Network-Based Modeling and Intelligent Data Mining of Social Media for Improving Care


Intelligently extracting knowledge from social media has recently attracted great interest from the Biomedical and Health Informatics community to simultaneously improve healthcare outcomes and reduce costs using consumer-generated opinion. We propose a two-step analysis framework that focuses on positive and negative sentiment, as well as the side effects of treatment, in users’ forum posts, and identifies user communities (modules) and influential users for the purpose of ascertaining user opinion of cancer treatment. We used a self-organizing map to analyze word frequency data derived from users’ forum posts. We then introduced a novel network-based approach for modeling users’ forum interactions and employed a network partitioning method based on optimizing a stability quality measure. This allowed us to determine consumer opinion and identify influential users within the retrieved modules using information derived from both word-frequency data and network-based properties. Our approach can expand research into intelligently mining social media data for consumer opinion of various treatments to provide rapid, up-to-date information for the pharmaceutical industry, hospitals, and medical staff, on the effectiveness (or ineffectiveness) of future treatments. Index Terms—Data mining, complex networks, neural networks, semantic web, social computing.


Social media is providing limitless opportunities for patients to discuss their experiences with drugs and devices, and for companies to receive feedback on their products and services [1]–[3]. Pharmaceutical companies are prioritizing social network monitoring within their IT departments, creating an opportunity for rapid dissemination and feedback of products and services to optimize and enhance delivery, increase turnover and profit, and reduce costs [4]. Social media data harvesting for bio-surveillance have also been reported [5]. Social media enables a virtual networking environment. Modeling social media using available network modeling and computational tools is one way of extracting knowledge and trends from the information ‘cloud:’ a social network is a structure made of nodes and edges that connect nodes in various relationships. Graphical representation is the most common method to visually represent the information. Network modeling could also be used for studying the simulation of network properties and its internal dynamics.
A sociomatrix can be used to construct representations of a social network structure. Node degree, network density, and other large-scale parameters can derive information about the importance of certain entities within the network. Such communities are clusters or modules. Specific algorithms can perform network-clustering, one of the fundamental tasks in network analysis. Detecting particular user communities requires identifying specific, networked nodes that will allow information extraction. Healthcare providers could use patient opinion to improve their services. Physicians could collect feedback from other doctors and patients to improve their treatment recommendations and results. Patients could use other consumers’ knowledge in making better-informed healthcare decisions.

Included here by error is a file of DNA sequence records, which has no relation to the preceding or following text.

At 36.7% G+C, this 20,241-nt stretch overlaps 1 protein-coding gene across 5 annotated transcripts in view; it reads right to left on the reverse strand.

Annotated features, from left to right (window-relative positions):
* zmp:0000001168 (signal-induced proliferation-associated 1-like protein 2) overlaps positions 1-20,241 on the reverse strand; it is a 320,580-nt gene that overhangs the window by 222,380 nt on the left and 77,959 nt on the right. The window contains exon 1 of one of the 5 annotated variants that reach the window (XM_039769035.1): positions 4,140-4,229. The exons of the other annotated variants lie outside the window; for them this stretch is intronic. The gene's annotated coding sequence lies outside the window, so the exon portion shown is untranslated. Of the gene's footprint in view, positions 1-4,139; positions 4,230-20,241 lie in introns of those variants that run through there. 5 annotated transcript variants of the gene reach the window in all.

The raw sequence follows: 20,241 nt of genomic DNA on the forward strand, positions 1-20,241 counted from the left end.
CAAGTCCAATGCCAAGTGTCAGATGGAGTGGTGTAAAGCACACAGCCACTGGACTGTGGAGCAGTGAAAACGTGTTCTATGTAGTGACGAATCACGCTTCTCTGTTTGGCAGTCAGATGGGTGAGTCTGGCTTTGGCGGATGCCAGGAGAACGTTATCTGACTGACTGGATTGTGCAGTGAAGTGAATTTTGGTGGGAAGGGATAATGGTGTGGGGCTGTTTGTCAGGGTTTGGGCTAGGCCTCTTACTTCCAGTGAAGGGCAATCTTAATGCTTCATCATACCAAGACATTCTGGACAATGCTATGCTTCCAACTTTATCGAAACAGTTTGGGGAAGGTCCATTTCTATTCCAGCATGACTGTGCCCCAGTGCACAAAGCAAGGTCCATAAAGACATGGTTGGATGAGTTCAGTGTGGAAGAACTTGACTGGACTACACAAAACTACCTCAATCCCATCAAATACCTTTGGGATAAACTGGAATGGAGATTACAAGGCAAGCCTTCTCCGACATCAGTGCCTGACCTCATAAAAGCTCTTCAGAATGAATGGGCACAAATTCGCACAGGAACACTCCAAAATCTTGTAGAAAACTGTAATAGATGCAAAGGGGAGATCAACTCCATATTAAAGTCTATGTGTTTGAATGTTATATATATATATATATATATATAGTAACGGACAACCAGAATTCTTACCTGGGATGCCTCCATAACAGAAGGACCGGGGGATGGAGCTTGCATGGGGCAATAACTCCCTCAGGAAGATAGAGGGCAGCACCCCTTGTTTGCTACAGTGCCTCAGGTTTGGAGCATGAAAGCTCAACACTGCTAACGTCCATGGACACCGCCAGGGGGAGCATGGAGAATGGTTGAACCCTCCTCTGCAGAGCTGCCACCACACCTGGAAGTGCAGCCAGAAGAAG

The nature of social networks makes data collection difficult. Several methods have been employed, such as link mining [6], classification through links [7], predictions based on objects [8], links [9], existence [10], estimation [11], object [12], group [13], and subgroup detection [14], and mining the data [15], [16]. Link prediction, viral marketing, online discussion groups (and rankings) allow for the development of solutions based on user feedback.
Traditional social sciences use surveys and involve subjects in the data collection process, resulting in small sample sizes per study. With social media, more content is readily available, particularly when combined with web-crawling and scraping software that would allow real-time monitoring of changes within the network. Previous studies used technical solutions to extract user sentiment on influenza [17], technology stocks [18], context and sentence structure [19], online shopping [20], multiple classifications [21], government health monitoring [22], specific terms relating to consumer satisfaction [23], polarity of newspaper articles [24], and assessment of user satisfaction from companies [25], [26]. Despite the extensive literature, none have identified influential users, and how forum relationships affect network dynamics. In the first stage of our current study, we employ exploratory analysis using the self-organizing maps (SOMs) to assess correlations between user posts and positive or negative opinion on the drug. In the second stage, we model the users and their posts using a network-based approach.
We build on our previous study [27] and use an enhanced method for identifying user communities (modules) and influential users therein. The current approach effectively searches for potential levels of organization (scales) within the networks and uncovers dense modules using a partition stability quality measure [28]. The approach enables us to find the optimal network partition. We subsequently enrich the retrieved modules with word frequency information from module-contained users posts to derive local and global measures of users opinion and raise flag on potential side effects of Erlotinib, a drug used in the treatment of one of the most prevalent cancers: lung cancer [29].